Courgettes are a great fruit to grow and so easy to. They’ve been grown for thousands of years and during that time they’ve gone in and out of fashion. Courgettes get a bad rep for being watery and tasteless but these recipes by Nigel Slater or Hugh Fearnely-Whittingstall show that courgettes are a versatile ingredient to have in the kitchen as they can be mashed, sliced or grilled, with other ingredients that you wouldn’t usually use.
Along with America (apparently), the courgette was one of Columbus’s discoveries from Central and South America and is a member of the cucumber and melon family. The variety was shipped to Italy where it was developed and renamed zucchino, meaning a small squash. This name changed again in the US to zucchini – with the name courgette being adopted in France, which translates simply to vegetable.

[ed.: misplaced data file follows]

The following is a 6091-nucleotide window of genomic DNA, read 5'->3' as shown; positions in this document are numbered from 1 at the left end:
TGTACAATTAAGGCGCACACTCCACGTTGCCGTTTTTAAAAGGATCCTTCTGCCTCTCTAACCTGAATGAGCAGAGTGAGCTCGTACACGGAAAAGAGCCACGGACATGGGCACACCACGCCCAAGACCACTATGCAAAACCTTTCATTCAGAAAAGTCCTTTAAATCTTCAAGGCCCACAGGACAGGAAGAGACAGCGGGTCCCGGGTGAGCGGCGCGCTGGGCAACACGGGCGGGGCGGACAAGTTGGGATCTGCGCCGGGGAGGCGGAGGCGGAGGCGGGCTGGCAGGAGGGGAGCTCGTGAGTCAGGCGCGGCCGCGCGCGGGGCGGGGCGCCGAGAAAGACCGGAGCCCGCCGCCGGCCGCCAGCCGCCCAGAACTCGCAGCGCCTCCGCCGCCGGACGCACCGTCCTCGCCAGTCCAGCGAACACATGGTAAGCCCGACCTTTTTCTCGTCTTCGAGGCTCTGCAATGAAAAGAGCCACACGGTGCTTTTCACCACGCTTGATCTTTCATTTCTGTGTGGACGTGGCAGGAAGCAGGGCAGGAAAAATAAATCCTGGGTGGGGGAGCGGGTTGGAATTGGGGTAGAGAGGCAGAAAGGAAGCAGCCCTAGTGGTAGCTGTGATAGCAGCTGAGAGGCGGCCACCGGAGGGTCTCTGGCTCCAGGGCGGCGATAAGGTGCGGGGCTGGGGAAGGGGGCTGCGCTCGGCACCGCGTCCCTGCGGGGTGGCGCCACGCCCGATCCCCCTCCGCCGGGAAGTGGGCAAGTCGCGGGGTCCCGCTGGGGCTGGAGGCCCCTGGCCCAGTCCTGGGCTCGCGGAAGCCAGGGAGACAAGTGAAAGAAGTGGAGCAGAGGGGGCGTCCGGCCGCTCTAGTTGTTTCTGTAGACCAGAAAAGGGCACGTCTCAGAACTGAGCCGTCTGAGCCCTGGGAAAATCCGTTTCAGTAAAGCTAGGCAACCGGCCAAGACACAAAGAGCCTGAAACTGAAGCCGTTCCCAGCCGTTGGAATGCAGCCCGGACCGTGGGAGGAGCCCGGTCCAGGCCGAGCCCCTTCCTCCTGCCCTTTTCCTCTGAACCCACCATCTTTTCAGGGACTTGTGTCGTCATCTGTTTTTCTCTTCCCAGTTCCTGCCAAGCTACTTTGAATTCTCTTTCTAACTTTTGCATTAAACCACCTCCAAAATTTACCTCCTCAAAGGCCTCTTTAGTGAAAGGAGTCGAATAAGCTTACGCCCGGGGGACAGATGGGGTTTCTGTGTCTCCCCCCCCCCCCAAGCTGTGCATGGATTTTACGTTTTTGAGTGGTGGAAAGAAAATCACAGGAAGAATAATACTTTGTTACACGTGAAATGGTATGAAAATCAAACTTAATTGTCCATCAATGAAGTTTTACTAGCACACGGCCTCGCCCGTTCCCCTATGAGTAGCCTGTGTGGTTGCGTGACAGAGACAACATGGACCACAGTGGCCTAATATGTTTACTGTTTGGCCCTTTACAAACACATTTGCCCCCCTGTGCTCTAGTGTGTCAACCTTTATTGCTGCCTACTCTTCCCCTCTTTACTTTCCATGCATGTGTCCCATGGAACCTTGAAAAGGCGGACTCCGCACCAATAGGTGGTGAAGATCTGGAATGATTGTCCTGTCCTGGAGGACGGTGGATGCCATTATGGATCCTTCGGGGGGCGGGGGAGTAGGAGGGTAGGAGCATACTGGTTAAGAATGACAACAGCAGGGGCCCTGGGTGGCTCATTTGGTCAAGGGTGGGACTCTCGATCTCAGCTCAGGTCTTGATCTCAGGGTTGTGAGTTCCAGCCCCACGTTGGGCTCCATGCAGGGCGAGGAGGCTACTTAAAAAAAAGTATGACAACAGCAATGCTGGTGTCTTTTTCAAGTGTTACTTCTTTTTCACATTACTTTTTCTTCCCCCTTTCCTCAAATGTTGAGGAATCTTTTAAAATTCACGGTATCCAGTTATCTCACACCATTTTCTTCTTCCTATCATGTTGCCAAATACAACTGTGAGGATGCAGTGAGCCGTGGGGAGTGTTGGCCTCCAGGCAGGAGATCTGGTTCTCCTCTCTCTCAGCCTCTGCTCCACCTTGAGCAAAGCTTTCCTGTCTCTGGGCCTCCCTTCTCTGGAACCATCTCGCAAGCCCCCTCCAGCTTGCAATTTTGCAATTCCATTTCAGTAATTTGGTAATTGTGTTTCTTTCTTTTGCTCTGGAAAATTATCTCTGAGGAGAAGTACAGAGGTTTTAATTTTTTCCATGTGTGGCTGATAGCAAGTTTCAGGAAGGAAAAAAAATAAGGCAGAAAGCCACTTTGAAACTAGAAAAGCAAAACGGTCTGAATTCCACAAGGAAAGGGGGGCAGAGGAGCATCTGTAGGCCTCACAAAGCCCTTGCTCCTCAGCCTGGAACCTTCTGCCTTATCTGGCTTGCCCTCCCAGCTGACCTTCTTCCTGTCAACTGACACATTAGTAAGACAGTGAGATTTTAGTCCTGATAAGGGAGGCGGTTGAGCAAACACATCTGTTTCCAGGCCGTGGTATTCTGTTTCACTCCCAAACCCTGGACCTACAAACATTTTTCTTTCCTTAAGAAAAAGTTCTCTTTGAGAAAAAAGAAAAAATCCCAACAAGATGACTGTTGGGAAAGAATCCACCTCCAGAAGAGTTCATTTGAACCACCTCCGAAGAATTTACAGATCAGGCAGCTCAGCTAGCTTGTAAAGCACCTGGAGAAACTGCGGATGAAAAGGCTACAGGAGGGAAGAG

I’ve decided to plant two varieties of courgette this year!
Courgettes – Atena F1 (yellow)
Unfortunately, yellow courgettes aren’t as available in the supermarkets as the green ones because their skin is thinner and they mark easily. Yellow courgettes brighten any dish when they’re used with other vegetables.
Atena F1 is a plant that requires little to no maintenance. They’re the easiest thing to grow as you just plant in a pot of multi-purpose compost with the eye of the seed facing upward.
Courgette Atena F1 fruits can be harvested when they are 15-20cm long as the skin is still thin and the flesh is still soft inside. This variety is a prolific one and offers a good yield over a long period of time.
Courgettes – Defender (yellow)
Defender is a British bred variety which was invented by Tozer Seeds. It has a good resistance to Cucumber Mosaic Virus, which is a condition that often decimates marrow plants. Like Atena, this variety produces heavy crops of mid-green, speckled courgettes – having grown this variety before, I know that the more you pick these courgettes the more you get in return. This variety also carries the RHS Award of Garden Merit mark meaning it’s a great beginner variety and ideal for small spaces.
Generally, courgettes are low in calories and contains nutrients including vitamin A and potassium.
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